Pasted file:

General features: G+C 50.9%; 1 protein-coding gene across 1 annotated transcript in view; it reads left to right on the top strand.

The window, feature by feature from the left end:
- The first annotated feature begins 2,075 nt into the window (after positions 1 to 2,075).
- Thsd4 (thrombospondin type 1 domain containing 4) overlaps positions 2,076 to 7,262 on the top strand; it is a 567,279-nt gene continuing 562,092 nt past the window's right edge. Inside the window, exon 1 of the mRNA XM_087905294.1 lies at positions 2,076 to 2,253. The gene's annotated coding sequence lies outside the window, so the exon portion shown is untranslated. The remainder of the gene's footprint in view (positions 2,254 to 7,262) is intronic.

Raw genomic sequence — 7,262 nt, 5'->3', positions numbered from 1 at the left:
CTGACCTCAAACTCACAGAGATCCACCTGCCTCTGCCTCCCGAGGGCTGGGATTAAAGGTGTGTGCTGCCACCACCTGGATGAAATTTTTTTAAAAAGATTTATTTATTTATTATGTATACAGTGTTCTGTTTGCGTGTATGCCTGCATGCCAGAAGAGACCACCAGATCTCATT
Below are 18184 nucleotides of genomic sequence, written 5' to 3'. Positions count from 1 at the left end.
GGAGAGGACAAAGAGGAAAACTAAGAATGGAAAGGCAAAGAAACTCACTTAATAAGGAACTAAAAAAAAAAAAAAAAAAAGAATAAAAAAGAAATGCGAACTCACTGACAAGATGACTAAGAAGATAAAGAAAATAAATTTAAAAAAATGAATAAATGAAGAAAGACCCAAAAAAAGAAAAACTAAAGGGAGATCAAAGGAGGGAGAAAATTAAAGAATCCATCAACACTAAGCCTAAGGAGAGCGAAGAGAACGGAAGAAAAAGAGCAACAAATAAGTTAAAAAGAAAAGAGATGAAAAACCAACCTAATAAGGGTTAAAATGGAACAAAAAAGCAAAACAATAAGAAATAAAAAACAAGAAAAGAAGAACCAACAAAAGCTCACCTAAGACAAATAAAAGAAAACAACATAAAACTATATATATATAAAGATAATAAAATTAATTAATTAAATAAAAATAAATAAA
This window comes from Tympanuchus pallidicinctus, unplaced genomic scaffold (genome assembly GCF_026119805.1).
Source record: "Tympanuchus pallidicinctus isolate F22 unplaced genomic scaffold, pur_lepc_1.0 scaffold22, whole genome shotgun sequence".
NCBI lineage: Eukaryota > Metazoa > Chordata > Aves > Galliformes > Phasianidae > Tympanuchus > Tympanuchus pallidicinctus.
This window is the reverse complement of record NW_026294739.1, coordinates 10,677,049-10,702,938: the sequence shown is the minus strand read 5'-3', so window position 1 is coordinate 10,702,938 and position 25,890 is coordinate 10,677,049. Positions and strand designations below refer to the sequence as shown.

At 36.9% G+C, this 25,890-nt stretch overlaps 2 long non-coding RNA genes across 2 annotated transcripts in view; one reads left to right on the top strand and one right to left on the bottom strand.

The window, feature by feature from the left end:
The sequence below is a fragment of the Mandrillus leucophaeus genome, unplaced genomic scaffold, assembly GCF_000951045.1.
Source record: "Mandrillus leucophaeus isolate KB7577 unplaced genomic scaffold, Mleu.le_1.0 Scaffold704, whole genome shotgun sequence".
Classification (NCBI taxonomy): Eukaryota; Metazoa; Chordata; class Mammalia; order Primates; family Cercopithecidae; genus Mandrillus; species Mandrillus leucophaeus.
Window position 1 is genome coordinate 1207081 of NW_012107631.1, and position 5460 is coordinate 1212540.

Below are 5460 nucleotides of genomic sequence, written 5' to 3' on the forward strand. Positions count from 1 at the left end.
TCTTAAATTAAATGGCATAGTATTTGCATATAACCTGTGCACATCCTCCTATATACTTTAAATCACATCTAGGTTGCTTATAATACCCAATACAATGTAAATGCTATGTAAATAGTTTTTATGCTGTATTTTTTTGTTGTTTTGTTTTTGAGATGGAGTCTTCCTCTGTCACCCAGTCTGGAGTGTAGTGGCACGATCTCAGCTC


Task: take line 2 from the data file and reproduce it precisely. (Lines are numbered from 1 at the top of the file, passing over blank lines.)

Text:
The window, feature by feature from the left end: